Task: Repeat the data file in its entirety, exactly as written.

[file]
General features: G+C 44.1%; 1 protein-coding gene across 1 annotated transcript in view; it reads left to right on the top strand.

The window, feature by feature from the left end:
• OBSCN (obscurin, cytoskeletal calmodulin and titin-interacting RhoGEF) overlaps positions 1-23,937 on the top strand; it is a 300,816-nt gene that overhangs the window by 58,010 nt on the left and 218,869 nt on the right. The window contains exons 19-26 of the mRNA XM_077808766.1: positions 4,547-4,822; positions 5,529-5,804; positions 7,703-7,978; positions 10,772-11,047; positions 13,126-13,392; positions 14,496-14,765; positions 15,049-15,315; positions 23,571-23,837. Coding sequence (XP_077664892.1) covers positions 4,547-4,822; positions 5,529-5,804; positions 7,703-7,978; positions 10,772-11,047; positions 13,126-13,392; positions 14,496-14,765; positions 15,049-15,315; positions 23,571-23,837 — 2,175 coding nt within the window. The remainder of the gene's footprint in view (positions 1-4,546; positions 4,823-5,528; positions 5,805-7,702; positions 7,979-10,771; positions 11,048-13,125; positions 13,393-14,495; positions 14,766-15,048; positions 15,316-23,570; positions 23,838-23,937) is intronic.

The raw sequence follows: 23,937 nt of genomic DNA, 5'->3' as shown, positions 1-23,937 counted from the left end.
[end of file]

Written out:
General features: G+C 44.1%; 1 protein-coding gene across 1 annotated transcript in view; it reads left to right on the top strand.

The window, feature by feature from the left end:
• OBSCN (obscurin, cytoskeletal calmodulin and titin-interacting RhoGEF) overlaps positions 1-23,937 on the top strand; it is a 300,816-nt gene that overhangs the window by 58,010 nt on the left and 218,869 nt on the right. The window contains exons 19-26 of the mRNA XM_077808766.1: positions 4,547-4,822; positions 5,529-5,804; positions 7,703-7,978; positions 10,772-11,047; positions 13,126-13,392; positions 14,496-14,765; positions 15,049-15,315; positions 23,571-23,837. Coding sequence (XP_077664892.1) covers positions 4,547-4,822; positions 5,529-5,804; positions 7,703-7,978; positions 10,772-11,047; positions 13,126-13,392; positions 14,496-14,765; positions 15,049-15,315; positions 23,571-23,837 — 2,175 coding nt within the window. The remainder of the gene's footprint in view (positions 1-4,546; positions 4,823-5,528; positions 5,805-7,702; positions 7,979-10,771; positions 11,048-13,125; positions 13,393-14,495; positions 14,766-15,048; positions 15,316-23,570; positions 23,838-23,937) is intronic.

The raw sequence follows: 23,937 nt of genomic DNA, 5'->3' as shown, positions 1-23,937 counted from the left end.